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Take a Beauty Break!

Phoebe Baker Hyde is the average woman. She wants to look nice, feel nice and feel admired. Surprisingly, in order to actually feel all of those things, she spent a year away from makeup and fashion and came away with a book — and a better soul sense of self.

Before she took the ultimate beauty plunge, she admits she’s done some ridiculous things in the name of beauty. As a cultural anthropology major at an Ivy League college she was actually trained to recognize self-destructive and ritualistic behavior in other cultures. But when it came to what she calls her own “beauty craziness,” she couldn’t fight back.

This craze worsened, at 31, when she moved with her new husband to hyper-fashion-conscious Hong Kong. Disoriented and feeling rejected, she resorted to retail therapy, shopping incessantly, trying all the expensive samples at the cosmetics counters, changing her jewelry constantly, and having “a lot of mirror meltdowns,” she said. When she went to the hospital to have her baby, she even brought along mascara.

One winter day, she caught sight of herself in a fancy shop window. To her horror, the woman who stared back was an exhausted young mother, decidedly ugly and utterly beyond hope. “A little inner voice said to me, ‘You look like crap!’,” said Hyde, who is anything but ugly, and now lives in Brookline with her husband and two children, ages 6 and 3. “That was the day I said, this is absurd.”

It was also the day she decided to swear off beauty — for a year. That meant no new clothes and jewelry. No more expensive salon haircuts, just a simple, short cut like a man’s. She tossed her makeup, night cream, hair mousse, razors, and nail polish, and packed away her blow dryer, hairbrush, and 38 pairs of earrings. She covered up the mirrors of her apartment.

Hyde chronicled her experience of living “outside of the sucking black hole of consumerist desire“ in a new book, “The Beauty Experiment”. The book is part coming-of-age story, part field study, and while Phoebe acknowledges the experiment didn’t fully cure her, the woman at the end of the experiment was different than the one who started it.

Today, she said, she is a woman “who finally knows how to respond with wisdom and compassion to the voice of beauty craziness in her head.”

take a beauty break


Phoebe sat down with Victoria Clayton of VIV Magazine to chronicle the days of her beauty hiatus:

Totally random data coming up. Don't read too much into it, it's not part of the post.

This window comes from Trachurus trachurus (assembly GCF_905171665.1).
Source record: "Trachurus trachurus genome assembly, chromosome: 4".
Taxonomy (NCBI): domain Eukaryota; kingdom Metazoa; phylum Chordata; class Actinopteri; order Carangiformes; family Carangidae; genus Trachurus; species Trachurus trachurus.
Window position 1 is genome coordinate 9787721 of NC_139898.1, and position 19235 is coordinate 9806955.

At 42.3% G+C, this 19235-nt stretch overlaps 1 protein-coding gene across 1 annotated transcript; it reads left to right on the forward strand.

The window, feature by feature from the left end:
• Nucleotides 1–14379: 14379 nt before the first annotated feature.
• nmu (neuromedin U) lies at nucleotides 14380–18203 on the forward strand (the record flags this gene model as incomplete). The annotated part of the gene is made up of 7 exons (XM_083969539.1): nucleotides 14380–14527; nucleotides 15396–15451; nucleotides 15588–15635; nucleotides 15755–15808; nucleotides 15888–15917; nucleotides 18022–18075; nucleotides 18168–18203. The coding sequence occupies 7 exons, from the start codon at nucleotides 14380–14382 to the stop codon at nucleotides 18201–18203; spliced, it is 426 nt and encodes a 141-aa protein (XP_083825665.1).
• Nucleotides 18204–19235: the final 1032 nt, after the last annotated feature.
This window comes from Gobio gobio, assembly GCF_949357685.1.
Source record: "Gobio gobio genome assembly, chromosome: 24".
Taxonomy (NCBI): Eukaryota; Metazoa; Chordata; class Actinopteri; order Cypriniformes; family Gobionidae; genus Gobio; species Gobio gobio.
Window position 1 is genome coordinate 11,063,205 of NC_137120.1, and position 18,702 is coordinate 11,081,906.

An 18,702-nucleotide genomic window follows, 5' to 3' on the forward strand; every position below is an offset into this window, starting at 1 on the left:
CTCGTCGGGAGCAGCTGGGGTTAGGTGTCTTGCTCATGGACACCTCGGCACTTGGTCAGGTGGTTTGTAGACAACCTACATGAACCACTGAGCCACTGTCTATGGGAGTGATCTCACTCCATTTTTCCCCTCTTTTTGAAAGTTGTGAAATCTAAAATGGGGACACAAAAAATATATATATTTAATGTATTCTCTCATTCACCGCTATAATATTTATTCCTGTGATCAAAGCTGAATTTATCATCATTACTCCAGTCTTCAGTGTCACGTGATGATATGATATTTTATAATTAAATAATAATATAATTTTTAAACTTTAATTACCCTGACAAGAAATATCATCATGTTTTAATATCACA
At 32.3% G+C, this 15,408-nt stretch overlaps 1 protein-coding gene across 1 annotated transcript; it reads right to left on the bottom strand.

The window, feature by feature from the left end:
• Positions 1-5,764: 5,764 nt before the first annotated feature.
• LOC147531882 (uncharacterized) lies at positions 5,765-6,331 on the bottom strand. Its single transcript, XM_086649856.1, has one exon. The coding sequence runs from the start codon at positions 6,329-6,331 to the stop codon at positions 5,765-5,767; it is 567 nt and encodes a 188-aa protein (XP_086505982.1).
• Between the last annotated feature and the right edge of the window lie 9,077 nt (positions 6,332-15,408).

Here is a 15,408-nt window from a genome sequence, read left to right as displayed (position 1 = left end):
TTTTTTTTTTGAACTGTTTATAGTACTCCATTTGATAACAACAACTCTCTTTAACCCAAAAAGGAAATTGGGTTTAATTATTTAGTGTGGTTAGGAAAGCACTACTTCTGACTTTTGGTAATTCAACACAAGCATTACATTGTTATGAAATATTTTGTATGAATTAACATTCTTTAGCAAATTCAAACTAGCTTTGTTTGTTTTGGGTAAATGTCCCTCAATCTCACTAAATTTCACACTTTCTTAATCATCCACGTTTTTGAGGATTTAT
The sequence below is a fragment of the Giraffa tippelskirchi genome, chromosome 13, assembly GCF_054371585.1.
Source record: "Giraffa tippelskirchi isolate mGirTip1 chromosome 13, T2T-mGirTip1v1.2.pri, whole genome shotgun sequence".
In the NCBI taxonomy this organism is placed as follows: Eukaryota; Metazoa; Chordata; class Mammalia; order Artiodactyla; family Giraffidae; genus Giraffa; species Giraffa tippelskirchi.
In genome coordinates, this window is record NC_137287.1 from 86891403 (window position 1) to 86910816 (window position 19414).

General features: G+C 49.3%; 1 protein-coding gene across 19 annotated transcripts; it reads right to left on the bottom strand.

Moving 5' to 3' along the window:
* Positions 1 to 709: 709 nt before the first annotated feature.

VIV: I know from experience that new parenthood and being a work-at-home writer can be a lethal combo. Yet most of us don’t focus on beauty/fashion as the problem. Why did you go in this direction? 
Phoebe Baker Hyde: I was dealing with body issues, having recently been pregnant, and I was in Hong Kong where there’s quite a saturation of glamour and fashion images. But, really, dealing with my beauty and fashion regimen — the surface — served as a way of getting at much bigger issues underneath.

VIV: In the book, a couple of your friends said that they thought your problems weren’t so much associated with beauty, but more with your marriage, the expat lifestyle or even postpartum depression. Did you end up agreeing with them?  
PBH: They helped me in some ways understand why I was doing what I was doing. But nonetheless I believed then and I still believe now that there’s a beauty industry message that’s damaging and I wanted to fight against it. I needed to get something right with me in terms of my attitude toward that industry and this was the best way I could do it.

VIV: Did nixing concealer, lipstick and new clothes really do something positive for you?
 PBH: Absolutely! Many of us put on a mask of “OK-ness” and beauty had helped me put on that mask too. So taking it off for a little bit was uncomfortable, but it also helped me examine some underlying issues and helped me work on them.

VIV: For example?
 PBH: My sleep situation. I was very sleep-deprived and didn’t appreciate how it was affecting me. I actually think sleep deprivation is an unrecognized issue with many women. Makeup helps us conceal how we really feel. Also, I probably wasn’t eating healthfully. So here I was putting energy into buying the right beauty product and I really needed that energy for other things. It’s hard to say skipping eyeliner was a direct link to solving some of my problems, but getting rid of the beauty obsession sort of cleared my plate for other work.